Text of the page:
Lexicology of the English Language



It is a transfer of the meaning when it becomes better in the course of time, e.g. knight originally meant a boy, then a young servant, then a military servant, then a noble man. Now it is a title of nobility given to outstanding people; marshal originally meant a horse man now it is the highest military rank etc.


It is a transfer of the meaning when it becomes worse in the course of time. It is usually connected with nouns denoting common people, e.g. villain originally meant working on a villa now it means a scoundrel.


It is a transfer of the meaning when the speaker uses exaggeration,

e.g. to hate(doing something), (not to see somebody) for ages.

Hyperbole is often used to form phraseological units, e.g. to make a mountain out of a molehill, to split hairs etc.


It is a transfer of the meaning when the speaker expresses affirmative with the negative or vica versa, e.g. not bad, no coward etc.


The vocabulary of a language is enriched not only by words but also by phraseological units. Phraseological units are word-groups that cannot be made in the process of speech, they exist in the language as ready-made units. They are compiled in special dictionaries. The same as words phraseological units express a single notion and are used in a sentence as one part of it. American and British lexicographers call such units idioms. We can mention such dictionaries as: L.Smith Words and Idioms, V.Collins A Book of English Idioms etc. In these dictionaries we can find words, peculiar in their semantics (idiomatic), side by side with word-groups and sentences. In these dictionaries they are arranged, as a rule, into different semantic groups.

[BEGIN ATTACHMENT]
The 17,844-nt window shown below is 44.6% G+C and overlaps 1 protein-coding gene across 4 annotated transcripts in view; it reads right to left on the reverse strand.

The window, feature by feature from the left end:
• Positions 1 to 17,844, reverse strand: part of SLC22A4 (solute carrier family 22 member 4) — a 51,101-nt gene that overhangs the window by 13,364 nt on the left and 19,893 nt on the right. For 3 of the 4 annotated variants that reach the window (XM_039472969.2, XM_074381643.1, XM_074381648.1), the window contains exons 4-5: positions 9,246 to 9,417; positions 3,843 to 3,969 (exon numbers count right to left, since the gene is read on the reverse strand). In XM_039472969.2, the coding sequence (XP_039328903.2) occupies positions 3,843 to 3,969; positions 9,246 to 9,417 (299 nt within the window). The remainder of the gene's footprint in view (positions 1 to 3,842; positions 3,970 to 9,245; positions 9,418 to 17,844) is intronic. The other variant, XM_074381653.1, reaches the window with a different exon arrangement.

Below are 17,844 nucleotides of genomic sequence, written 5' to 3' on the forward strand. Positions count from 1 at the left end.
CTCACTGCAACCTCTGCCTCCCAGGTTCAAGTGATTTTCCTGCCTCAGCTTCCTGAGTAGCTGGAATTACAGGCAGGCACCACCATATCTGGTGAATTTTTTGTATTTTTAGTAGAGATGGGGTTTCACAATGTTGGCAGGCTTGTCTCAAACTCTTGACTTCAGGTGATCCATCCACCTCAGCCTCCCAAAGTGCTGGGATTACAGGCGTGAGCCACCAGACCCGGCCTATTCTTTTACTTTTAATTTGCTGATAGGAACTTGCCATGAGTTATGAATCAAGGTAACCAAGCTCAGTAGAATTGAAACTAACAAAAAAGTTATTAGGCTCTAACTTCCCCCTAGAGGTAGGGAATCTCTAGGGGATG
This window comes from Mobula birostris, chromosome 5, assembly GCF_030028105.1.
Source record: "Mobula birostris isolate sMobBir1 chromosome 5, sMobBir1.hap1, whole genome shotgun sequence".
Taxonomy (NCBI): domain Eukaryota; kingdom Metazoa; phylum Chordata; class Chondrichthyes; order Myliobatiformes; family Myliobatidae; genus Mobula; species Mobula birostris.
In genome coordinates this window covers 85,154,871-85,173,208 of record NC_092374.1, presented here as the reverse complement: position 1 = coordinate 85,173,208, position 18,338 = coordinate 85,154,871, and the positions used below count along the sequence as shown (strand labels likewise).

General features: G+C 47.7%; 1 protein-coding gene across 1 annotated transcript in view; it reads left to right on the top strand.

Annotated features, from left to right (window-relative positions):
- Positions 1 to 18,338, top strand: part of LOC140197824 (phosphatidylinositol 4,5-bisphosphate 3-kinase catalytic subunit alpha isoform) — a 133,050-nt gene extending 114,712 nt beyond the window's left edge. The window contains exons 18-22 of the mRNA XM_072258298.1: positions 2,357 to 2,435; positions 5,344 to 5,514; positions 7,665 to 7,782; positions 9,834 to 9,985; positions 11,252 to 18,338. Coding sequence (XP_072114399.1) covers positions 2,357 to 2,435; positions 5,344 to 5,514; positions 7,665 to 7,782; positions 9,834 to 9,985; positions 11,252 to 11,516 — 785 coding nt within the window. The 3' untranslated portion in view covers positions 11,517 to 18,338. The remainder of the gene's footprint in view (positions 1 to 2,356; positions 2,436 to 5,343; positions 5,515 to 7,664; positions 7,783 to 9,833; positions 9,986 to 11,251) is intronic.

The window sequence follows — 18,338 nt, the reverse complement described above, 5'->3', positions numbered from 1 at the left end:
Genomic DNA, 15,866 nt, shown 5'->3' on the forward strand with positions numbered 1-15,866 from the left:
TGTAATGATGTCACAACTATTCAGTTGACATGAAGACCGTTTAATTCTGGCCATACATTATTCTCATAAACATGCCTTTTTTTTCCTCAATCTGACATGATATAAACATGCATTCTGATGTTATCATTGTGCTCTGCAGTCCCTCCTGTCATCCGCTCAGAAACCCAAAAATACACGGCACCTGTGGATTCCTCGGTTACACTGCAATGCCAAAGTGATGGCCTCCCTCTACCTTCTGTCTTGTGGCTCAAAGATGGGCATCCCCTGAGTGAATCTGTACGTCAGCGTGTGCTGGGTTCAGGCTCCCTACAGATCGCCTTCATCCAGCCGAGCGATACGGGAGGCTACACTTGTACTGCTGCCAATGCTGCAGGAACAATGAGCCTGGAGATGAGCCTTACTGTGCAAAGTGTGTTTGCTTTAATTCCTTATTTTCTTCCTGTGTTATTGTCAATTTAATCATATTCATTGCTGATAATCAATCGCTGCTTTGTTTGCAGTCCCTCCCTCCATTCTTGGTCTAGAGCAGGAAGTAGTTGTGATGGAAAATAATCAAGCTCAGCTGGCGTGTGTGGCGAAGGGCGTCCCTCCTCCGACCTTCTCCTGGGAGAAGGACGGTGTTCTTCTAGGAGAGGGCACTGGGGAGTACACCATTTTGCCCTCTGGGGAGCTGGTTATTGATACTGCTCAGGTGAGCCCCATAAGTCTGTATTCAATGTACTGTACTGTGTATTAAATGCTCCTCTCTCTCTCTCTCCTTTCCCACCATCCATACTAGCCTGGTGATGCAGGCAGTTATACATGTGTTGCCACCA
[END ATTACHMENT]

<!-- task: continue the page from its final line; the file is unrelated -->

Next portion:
Phraseological units can be classified according to the ways they are formed, according to the degree of the motivation of their meaning, according to their structure and according to their part-of-speech meaning.


A.V. Koonin classified phraseological units according to the way they are formed. He pointed out primary and secondary ways of forming phraseological units.

Primary ways of forming phraseological units are those when a unit is formed on the basis of a free word-group :

a) Most productive in Modern English is the formation of phraseological units by means of transferring the meaning of terminological word-groups, e.g. in cosmic technique we can point out the following phrases: launching pad in its terminological meaning is , in its transferred meaning - , to link up - c, in its tranformed meaning it means -;

b) a large group of phraseological units was formed from free word groups by transforming their meaning, e.g. granny farm - , Troyan horse - , ;

c) phraseological units can be formed by means of alliteration , e.g. a sad sack - , culture vulture - , , fudge and nudge - .

d) they can be formed by means of expressiveness, especially it is characteristic for forming interjections, e.g. My aunt!, Hear, hear ! etc

e) they can be formed by means of distorting a word group, e.g. odds and ends was formed from odd ends,

f) they can be formed by using archaisms, e.g. in brown study means in gloomy meditation where both components preserve their archaic meanings,

g) they can be formed by using a sentence in a different sphere of life, e.g. that cock wont fight can be used as a free word-group when it is used in sports (cock fighting ), it becomes a phraseological unit when it is used in everyday life, because it is used metaphorically,

h) they can be formed when we use some unreal image, e.g. to have butterflies in the stomach - , to have green fingers - - etc.

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